In this weekends Barron’s, Michael Santoli asks this question:
“Is it possible that an Obama victory wouldn’t, in itself, be unfriendly to market returns? Re-election of an incumbent is rarely jarring for financial markets and usually requires an improving domestic economy. And second presidential terms are about legacies, rather than heavy-handed policy-making. It’s fair to say that this idea is outside the mainstream of Wall Street thinking.”
This is one of those comments that lead to misinterpretation, logic errors and deductive flaws. Santoli understands the issue, but its so easily misinterpreted by investors. Let’s briefly deconstruct this paragraph, and explain why it may be misinterpreted:
1) Misplaced Credit: As we have stated repeatedly over the past few election cycles, Presidential market blame & credit is greatly exaggerated. The bottom line is that the US chief executive gets more credit for good markets, economies and business cycles, and more blame for when they are poor than is remotely reasonable or fair. This is true regardless of party, economy, cycle, etc.
2) The Obama Bull Market: If you don’t buy into my arguments about the gross credit/blame exaggeration, than why are you concerned about any incumbent victory? The S&P closed at 850 the day before Obama was sworn in; yesterday’s close was 1,280.70 — a 51% gain over three years. If you buy into the foolishness that President’s drive markets, than given his giant market gains, Obama is your guy.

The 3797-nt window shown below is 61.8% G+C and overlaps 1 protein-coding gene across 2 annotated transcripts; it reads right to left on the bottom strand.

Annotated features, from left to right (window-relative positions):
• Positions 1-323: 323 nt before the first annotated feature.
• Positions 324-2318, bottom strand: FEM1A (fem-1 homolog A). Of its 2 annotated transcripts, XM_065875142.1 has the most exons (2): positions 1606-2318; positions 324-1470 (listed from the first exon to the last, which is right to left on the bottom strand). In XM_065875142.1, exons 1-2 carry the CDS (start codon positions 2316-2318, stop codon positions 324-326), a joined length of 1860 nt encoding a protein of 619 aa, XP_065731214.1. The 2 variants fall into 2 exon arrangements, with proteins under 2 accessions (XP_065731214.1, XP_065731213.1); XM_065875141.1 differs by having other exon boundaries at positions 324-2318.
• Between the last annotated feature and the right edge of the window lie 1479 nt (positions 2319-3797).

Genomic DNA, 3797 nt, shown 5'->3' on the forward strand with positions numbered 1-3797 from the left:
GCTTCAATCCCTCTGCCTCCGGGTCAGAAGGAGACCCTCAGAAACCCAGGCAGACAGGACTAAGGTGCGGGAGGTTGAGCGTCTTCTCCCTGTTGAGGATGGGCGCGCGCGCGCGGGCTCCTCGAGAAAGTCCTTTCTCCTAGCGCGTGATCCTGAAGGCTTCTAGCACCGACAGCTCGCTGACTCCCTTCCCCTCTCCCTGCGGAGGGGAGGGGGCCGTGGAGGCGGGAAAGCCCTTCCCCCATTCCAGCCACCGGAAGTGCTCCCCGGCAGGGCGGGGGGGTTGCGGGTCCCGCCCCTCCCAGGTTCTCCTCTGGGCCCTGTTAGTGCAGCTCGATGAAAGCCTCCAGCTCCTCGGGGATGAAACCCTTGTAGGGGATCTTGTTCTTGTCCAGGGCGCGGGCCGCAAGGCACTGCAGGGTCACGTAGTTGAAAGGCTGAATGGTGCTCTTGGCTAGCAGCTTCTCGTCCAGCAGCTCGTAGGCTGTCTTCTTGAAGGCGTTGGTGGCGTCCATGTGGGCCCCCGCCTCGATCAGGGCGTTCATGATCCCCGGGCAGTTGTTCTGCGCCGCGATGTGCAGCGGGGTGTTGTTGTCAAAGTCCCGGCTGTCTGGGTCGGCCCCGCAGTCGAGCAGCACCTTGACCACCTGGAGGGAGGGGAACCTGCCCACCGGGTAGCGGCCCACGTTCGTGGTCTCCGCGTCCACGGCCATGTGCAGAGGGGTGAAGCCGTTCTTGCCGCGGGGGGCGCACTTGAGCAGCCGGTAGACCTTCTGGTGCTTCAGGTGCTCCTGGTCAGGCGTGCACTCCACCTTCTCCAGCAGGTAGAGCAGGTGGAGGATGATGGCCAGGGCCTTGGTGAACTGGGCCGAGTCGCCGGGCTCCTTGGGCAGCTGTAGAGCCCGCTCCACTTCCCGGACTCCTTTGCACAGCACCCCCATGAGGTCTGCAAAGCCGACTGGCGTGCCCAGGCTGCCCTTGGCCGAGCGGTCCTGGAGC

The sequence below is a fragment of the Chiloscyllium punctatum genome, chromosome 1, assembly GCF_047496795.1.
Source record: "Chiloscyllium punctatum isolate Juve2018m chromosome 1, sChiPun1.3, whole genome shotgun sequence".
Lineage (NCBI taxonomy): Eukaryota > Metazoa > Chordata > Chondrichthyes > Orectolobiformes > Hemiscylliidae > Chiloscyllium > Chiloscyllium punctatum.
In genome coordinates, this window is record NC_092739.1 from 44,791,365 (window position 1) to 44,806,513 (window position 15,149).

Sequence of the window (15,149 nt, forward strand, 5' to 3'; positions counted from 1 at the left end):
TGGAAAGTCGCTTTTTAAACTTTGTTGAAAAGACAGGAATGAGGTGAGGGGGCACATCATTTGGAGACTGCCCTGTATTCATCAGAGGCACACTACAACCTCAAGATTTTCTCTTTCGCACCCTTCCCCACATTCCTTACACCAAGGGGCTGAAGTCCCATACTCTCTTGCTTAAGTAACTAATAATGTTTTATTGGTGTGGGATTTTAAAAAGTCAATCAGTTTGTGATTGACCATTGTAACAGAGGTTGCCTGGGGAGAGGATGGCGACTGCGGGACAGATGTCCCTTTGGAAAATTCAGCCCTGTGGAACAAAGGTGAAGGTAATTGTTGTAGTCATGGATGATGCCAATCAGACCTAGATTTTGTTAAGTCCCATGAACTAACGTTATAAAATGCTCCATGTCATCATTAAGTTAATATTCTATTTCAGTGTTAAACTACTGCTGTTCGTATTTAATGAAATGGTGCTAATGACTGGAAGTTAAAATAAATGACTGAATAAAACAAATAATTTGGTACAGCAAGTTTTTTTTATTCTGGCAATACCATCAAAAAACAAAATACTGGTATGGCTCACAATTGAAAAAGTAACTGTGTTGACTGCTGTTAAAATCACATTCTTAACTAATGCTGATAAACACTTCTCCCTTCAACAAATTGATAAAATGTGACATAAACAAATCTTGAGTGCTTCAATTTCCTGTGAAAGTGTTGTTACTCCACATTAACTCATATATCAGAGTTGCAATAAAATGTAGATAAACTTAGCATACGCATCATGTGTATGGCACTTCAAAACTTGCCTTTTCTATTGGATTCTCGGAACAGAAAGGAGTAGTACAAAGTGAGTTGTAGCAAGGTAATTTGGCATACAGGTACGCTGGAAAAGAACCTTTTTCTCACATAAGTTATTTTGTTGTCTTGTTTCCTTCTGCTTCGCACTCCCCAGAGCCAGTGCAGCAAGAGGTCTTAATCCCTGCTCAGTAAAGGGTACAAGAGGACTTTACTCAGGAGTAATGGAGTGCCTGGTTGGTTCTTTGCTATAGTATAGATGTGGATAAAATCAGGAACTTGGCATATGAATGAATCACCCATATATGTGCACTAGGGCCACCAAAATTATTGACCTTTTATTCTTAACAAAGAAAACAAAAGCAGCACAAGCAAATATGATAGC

3) Understanding Causation and Correlation: The error that the politicos often make is anthropomorphizing markets. You can see this in their language: Markets “prefer” one candidate over another, as indicated by short term rallies and sell offs. They show markets rising and falling with a candidates polling as proof of this. In the process, they make the classic correlation error, failing to recognize the same forces are driving both sets of numbers.
The effect of economy being either good or improving significantly is that it impacts profits. When earnings are expanding, they support higher stock valuations. Hence, the same underlying factor typically leads to both rising stock prices and improving incumbent polling.
Market participants should learn to understand Causation, and recognize when a false correlation pops up. They also need to put the day-to-day noise into the larger context of quarters and years. Doing so will help them become better investors.
Presidential Blame & Credit (November 22nd, 2011)
The Market Magic of Democrats vs GOP Presidents (December 3rd, 2011)
Barron’s January 7, 2012